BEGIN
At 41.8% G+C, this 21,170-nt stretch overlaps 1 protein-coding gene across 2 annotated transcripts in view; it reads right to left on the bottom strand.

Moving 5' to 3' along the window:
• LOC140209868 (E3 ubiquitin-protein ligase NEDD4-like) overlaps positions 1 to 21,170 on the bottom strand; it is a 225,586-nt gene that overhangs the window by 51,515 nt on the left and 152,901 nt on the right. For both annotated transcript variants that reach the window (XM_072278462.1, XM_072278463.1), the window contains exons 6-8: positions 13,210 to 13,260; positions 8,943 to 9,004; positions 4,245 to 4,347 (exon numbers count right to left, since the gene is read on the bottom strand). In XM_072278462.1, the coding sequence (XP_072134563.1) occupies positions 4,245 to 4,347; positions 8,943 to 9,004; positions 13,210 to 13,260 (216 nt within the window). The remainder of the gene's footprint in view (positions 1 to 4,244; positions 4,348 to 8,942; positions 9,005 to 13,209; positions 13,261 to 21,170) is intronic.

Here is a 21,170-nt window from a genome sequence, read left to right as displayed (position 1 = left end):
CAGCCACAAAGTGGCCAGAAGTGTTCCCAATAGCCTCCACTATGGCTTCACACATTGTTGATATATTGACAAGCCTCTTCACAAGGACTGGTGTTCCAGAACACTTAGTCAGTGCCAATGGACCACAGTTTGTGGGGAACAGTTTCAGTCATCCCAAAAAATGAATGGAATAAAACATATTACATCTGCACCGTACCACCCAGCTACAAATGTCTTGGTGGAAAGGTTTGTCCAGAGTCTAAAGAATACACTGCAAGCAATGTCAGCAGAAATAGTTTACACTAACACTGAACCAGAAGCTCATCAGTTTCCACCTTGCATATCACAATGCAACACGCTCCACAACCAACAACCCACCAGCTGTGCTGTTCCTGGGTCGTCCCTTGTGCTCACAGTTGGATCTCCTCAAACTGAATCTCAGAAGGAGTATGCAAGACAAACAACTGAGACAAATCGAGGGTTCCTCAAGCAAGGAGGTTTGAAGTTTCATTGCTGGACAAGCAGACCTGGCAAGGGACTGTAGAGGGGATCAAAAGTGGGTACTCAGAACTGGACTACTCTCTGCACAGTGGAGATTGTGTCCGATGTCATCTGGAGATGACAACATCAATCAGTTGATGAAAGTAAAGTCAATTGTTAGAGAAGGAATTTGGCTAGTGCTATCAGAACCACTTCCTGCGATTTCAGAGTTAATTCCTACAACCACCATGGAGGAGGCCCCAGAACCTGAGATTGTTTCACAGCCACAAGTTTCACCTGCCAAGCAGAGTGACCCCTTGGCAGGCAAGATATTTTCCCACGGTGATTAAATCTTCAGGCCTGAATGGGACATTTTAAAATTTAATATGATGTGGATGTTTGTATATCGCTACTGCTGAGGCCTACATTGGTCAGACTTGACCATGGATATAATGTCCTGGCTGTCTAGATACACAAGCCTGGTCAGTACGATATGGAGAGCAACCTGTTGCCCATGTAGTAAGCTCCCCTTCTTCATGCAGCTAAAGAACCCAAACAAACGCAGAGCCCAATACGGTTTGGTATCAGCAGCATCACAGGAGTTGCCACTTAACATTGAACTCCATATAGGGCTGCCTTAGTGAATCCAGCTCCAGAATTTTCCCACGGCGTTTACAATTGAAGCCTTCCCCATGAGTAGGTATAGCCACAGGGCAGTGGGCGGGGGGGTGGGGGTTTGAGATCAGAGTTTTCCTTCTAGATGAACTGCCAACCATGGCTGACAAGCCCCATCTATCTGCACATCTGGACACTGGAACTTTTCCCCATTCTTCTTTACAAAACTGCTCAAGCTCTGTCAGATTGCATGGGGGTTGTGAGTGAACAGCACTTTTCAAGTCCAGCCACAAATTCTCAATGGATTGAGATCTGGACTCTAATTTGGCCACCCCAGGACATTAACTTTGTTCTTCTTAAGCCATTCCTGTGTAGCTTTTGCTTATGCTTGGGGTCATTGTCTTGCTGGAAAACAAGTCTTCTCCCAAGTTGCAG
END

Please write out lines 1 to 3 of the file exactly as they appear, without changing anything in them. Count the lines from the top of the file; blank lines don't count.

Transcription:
At 41.8% G+C, this 21,170-nt stretch overlaps 1 protein-coding gene across 2 annotated transcripts in view; it reads right to left on the bottom strand.

Moving 5' to 3' along the window:
• LOC140209868 (E3 ubiquitin-protein ligase NEDD4-like) overlaps positions 1 to 21,170 on the bottom strand; it is a 225,586-nt gene that overhangs the window by 51,515 nt on the left and 152,901 nt on the right. For both annotated transcript variants that reach the window (XM_072278462.1, XM_072278463.1), the window contains exons 6-8: positions 13,210 to 13,260; positions 8,943 to 9,004; positions 4,245 to 4,347 (exon numbers count right to left, since the gene is read on the bottom strand). In XM_072278462.1, the coding sequence (XP_072134563.1) occupies positions 4,245 to 4,347; positions 8,943 to 9,004; positions 13,210 to 13,260 (216 nt within the window). The remainder of the gene's footprint in view (positions 1 to 4,244; positions 4,348 to 8,942; positions 9,005 to 13,209; positions 13,261 to 21,170) is intronic.